But the thing that irked me most was how easy it seemed to pick on Boyd for getting caught up in this mess. The inability to keep the spigot of capital financing open in this challenging day and age has absolutely nothing to do with whether Boyd has the ability to operate a high-end Vegas resort.

It is true that Boyd’s operations heretofore have been in the local Las Vegas market, and none of them would ever be compared with anything considered as upscale either by Strip or off-Strip standards. But so what? The same went for Station Casinos until they opened Green Valley Ranch and, in particular, Red Rock. By the time Frank and Lorenzo Fertitta announced their $10 billion Viva project plans next to the Strip along Tropicana earlier this year, nobody was wondering whether they could do it.

And contrary to the dismissive comments about the Borgata being a joint venture—with MGM Mirage, for the record—it is Boyd that operates it. So Boyd deserves the credit for the fact that from the chattering masses of websites like to top travel media like Travel + Leisure, there is nothing but praise for the place. “Move over, kitsch; step aside, tackiness,” gushed the Associated Press.

There really shouldn’t be any room for schadenfreude in the Echelon announcement, not like there was the week before when the Trump International Tower in Las Vegas laid off 20 percent of its workers. The difference is that the Trump people, from their helmet-haired leader on down, are an exceedingly arrogant bunch who believe they can call the place an “incredible success” and the world will believe it to be so. After KVBC’s Steve Crupi broke the story of the dismissal of one-fifth of the Trump workforce, Donald Trump called Crupi to cuss him out and insist these weren’t layoffs at all. Several dozen people are out of work and aren’t getting paid, but Trump’s main concern is his image.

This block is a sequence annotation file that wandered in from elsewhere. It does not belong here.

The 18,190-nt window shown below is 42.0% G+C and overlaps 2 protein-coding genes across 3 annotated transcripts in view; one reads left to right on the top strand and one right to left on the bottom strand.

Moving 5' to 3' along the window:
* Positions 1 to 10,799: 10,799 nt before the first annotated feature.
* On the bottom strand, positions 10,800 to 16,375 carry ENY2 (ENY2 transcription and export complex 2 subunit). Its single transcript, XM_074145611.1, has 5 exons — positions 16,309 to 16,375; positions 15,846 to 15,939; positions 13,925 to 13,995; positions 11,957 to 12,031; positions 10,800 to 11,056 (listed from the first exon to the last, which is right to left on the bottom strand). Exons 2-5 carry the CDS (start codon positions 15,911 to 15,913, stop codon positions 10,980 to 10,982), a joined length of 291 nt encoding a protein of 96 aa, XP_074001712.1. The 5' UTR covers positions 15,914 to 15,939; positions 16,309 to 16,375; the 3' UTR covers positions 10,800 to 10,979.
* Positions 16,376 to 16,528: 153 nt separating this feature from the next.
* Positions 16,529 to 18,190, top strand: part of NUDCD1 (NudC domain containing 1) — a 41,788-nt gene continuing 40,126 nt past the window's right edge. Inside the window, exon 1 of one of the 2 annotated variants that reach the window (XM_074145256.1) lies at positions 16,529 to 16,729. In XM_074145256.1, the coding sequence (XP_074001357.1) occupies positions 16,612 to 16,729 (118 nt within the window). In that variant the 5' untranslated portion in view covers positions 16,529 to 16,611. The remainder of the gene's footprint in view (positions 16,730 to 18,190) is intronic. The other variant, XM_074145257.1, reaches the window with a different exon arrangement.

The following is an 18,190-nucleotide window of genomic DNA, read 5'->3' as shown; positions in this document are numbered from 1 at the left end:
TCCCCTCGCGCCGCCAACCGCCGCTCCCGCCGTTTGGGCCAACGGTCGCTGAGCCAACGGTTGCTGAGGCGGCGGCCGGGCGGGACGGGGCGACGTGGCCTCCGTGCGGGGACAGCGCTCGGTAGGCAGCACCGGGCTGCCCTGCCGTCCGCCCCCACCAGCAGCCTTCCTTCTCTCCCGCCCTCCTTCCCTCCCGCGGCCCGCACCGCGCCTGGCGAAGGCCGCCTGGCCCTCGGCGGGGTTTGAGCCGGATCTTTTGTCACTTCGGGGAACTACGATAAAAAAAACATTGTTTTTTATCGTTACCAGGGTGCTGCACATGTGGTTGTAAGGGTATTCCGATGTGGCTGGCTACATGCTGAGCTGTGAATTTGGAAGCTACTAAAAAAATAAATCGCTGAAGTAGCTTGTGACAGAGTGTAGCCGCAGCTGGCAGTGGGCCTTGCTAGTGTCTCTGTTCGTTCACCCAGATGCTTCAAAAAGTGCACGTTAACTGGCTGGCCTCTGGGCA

In the Echelon case, there’s no such hubris. It’s just not a part of the Boyd corporate culture. Those who know William S. Boyd, the executive chairman, know that. I see him at Bagelmania every so often, and although I’ve never opted to bother him, I’ve watched him interact with friends and admirers with tact and demure pleasantness. You’d never know he was a multimillionaire.

What’s more, it’s not like anybody did anything wrong. When they planned this project, the economy was roaring. Now it’s not. So they’re stepping away from the table for a breather, but they’ll be back.

And when it opens and is terrific, I hope those who discounted them unfairly will acknowledge their error. But it’s the Internet, so I suppose that’s pretty unlikely.

Speaking of the Internet, mark your calendars for August 16 from 4-6 p.m. for the Vegas Podcast-a-Palooza. Three top Vegas podcasts—including mine—will be performing half-hour versions of their shows before a live audience at The Lounge at the Palms. Special guests include Carrot Top and George Maloof, and everyone who shows up gets a blinky “Welcome To Las Vegas” lapel pin. More info is available at See you then!